Consumer reviews

Rating breakdown (out of 5):
  • Comfort 4.2
  • Interior design 4.0
  • Performance 4.6
  • Value for the money 3.9
  • Exterior styling 4.6
  • Reliability 4.6

Most recent consumer reviews


Had its time in the sun, buyer beware!

I adored this car when I purchased it used in 2012. Saab styling and Subaru reliability seemed a marriage made in heaven. Pros: The car can corner on a dime. Really. AWD grip and the right tires and you can keep up with even 'real' sports cars when the road twists and turns...and keep going when the weather gets bad. Saab styling. The Subarus of this generation were downright frumpy. The Saab nose and standard spoiler make this wagon special. Amenities like heated wiper parks, seats and mirrors make this car a true winter warrior. Subaru engine - the boxer engine is a great design. Plenty of midrange power in the 2.5i. Bulletproof. Just make sure you use non-corrosive OEM coolant and change the oil every 3000 miles. Cons. The big one - they only made ~6000 of these. They aren't really Saabs. They aren't really Subarus. You may not find a shop that is comfortable fixing (and then warrantying) anything complex. Collision. If you get in a fender-bender you will wait for parts. I did. Front bumper cracked in a <2 mph bump. Took 6 months to find a used bumper in a bone yard. Forget finding a new front or back clip. Insurance prices are high due to this. They only made 6000 so no one is going to invest money in making new bumpers anymore. Transmission. The automatic is a 25 year old 4-spd. design. Never knows what gear to end up in. Smash the gas to pass or get into traffic and the car just sits there for 3-4 seconds wondering what to do before it brutally downshifts and jerks out into traffic. Subaru ditched this tranny in 2007/8 for a CVT. If you like the car, get a 5 spd. Much more fun. MPG. I traded in a SUV for this car for both the AWD and the gas mileage. Not the improvement I was expecting for a compact car. 19-23 mpg is all you get. Some small SUVs will do that with more cargo room, ground clearance and ride height. Now I praised the cars handling, but man is this car low. You will look up at even a Civic next to you! Maybe nothing that can be done here, but wow. If Saab were still around to make parts I'd give it a 4/5 for value, but this car is at the end of its road. And sadly it just isn't enough of a 'classic' for anyone to take the risk to support it anymore. Buy an Impreza. Run from the Saab, it saddens me to say.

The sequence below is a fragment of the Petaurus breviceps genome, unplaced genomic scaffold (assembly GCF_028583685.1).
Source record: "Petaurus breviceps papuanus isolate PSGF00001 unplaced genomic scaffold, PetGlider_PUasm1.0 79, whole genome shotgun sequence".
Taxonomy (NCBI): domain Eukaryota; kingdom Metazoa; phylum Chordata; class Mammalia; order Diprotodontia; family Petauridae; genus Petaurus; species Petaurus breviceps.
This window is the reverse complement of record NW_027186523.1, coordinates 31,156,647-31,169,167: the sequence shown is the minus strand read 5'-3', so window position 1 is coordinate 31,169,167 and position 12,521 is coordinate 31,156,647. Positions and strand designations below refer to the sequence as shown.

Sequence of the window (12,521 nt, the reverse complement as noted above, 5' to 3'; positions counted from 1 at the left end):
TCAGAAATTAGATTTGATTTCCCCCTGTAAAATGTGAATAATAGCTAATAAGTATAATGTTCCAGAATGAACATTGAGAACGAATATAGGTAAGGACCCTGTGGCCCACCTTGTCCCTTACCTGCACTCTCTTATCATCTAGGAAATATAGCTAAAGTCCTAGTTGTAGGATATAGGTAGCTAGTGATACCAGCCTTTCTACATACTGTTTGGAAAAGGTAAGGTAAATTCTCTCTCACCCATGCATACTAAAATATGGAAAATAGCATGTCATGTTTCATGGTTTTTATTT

Fun of a Saab, reliability of a Subaru

This is a perfect match of dependability and speed/control. I just wish it got better gas mileage. For a compact car, I'd expect 30+ mpg, but it gets just less than that. Still, with its great handling in inclement weather and its strong engine performance on the road, this is a nice affordable cross between practicality and fun. I prefer this to our SUV on highway trips. It keeps up with traffic better on the freeways and it's got great stop-and-go response. Note: I have the manual 5-speed edition. I prefer stick shifts to automatics, and this one has not let me down.


Excellent value for its price and AWD

I got my 06 Aero in July and already put 7k miles on without a single problem. The turbo 2.5i is very strong at 3rd and 4th gears and AWD is superior than my 01 BMW X5. Road holding and braking are not BMW graded yet but this Made-in-Japan SAAB reliability definitely beats European cousins so far. It is a great buy considering that I paid only 23K for it that comes with 2 years free schedule service. The seat is on the firm side, wished it a bit more plush like the X5.

See all 5 consumer reviews


New car program benefits
48 months/50,000 miles
72 months/unlimited distance
48 months/50,000 miles
Roadside assistance
48 months/50,000 miles
See all 2006 Saab 9-2X articles